The other problem with herbs in retail smoothies is that you can’t be sure of their quality. According to a recent study by the Medical College of Wisconsin (American Journal of Obstetrics and Gynecology, May 2003), ginseng is often impure: All varieties of ginseng extract are extremely expensive, which means that the cheaper forms often sold in retail health-food products are most likely mixed with other herbs.
Since many herbs are forms of medicine, it’s smart to consult your health professional before ingesting them, particularly if you’re taking any prescription medications – especially antidepressants and certain heart medications, with which they may react negatively.
So is it time to give smoothies the boot? Not necessarily. The solution is to investigate and select your smoothies carefully, or to make them at home so you can control both serving size and quality while reducing cost. A few tips …
Whether you are making or buying, choose organic produce and ingredients whenever possible, both for superior taste and higher nutritional content. A study published in the Journal of Applied Nutrition (Vol. 45, No. 1, 1993) found that organically grown produce can contain over 90 percent more of the nutritional elements found in similar commercial food.
If you’re buying packaged smoothies, read the ingredient and nutrition labels carefully. Check the number of servings in each package and avoid products with lots of added sugars, syrups, hydrogenated oils and additives. Needless to say, you should probably also look askance at smoothies in flavors like “cheesecake,” “caramel” and “banana split.”
When frequenting a particular retail chain, ask to see the ingredient and nutrition labels for any commercially prepared yogurt, sherbet and flavor-base mixes. Choose plain, cultured yogurts when possible. Apple-juice bases might be somewhat less caloric but are generally still high in sugar and, unless they’re organic, may also contain unhealthy chemical residues.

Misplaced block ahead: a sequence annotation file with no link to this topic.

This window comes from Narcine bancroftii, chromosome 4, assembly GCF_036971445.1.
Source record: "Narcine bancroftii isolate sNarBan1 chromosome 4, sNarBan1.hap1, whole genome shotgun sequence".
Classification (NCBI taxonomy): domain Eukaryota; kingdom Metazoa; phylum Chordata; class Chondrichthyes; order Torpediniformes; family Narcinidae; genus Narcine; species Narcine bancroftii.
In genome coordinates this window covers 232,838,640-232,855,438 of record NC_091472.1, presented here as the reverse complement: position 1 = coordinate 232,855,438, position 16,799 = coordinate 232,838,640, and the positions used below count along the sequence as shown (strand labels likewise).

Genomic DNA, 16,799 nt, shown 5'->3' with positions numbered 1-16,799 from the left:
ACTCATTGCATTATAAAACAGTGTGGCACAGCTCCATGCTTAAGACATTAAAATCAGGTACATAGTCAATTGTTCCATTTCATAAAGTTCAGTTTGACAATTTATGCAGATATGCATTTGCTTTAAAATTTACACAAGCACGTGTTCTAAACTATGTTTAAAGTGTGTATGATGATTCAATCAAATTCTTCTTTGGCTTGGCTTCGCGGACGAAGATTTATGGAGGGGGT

If you decide to go the home route, start with a good, whole-foods-based recipe: 1/2 cup frozen berries (a combination of blueberries, raspberries and strawberries is delicious), 1/2 a banana, and 1/2 cup cold purified water or three to four ice cubes made from purified water (depending on how icy you like your drinks). From there, for protein and texture, you can add a 1/2 cup of natural, cultured yogurt or soymilk (choose the fat and sugar content that suits you) and a handful of nuts or seeds; see “Smart Smoothies” (page 26) for more suggestions.
Finally, whatever you put in, keep in mind that because smoothies go down so easily, it’s easy to “overdrink” them. So, particularly if you’re watching your weight, it’s a good idea to track how much nutrition and how many calories you’re putting into the blender. Also keep in mind that your smoothie doesn’t need to be milk-shake sweet to taste good. Experiment with getting additional flavors by adding and rebalancing other ingredients.
Above all, avoid the temptation to supersize – both at home and at the store. No matter how healthy they are, smoothies ingested in “Big-Gulp” servings tend to deliver big-gut results.
Michelle Gagnon is a freelance health and fitness writer based in California.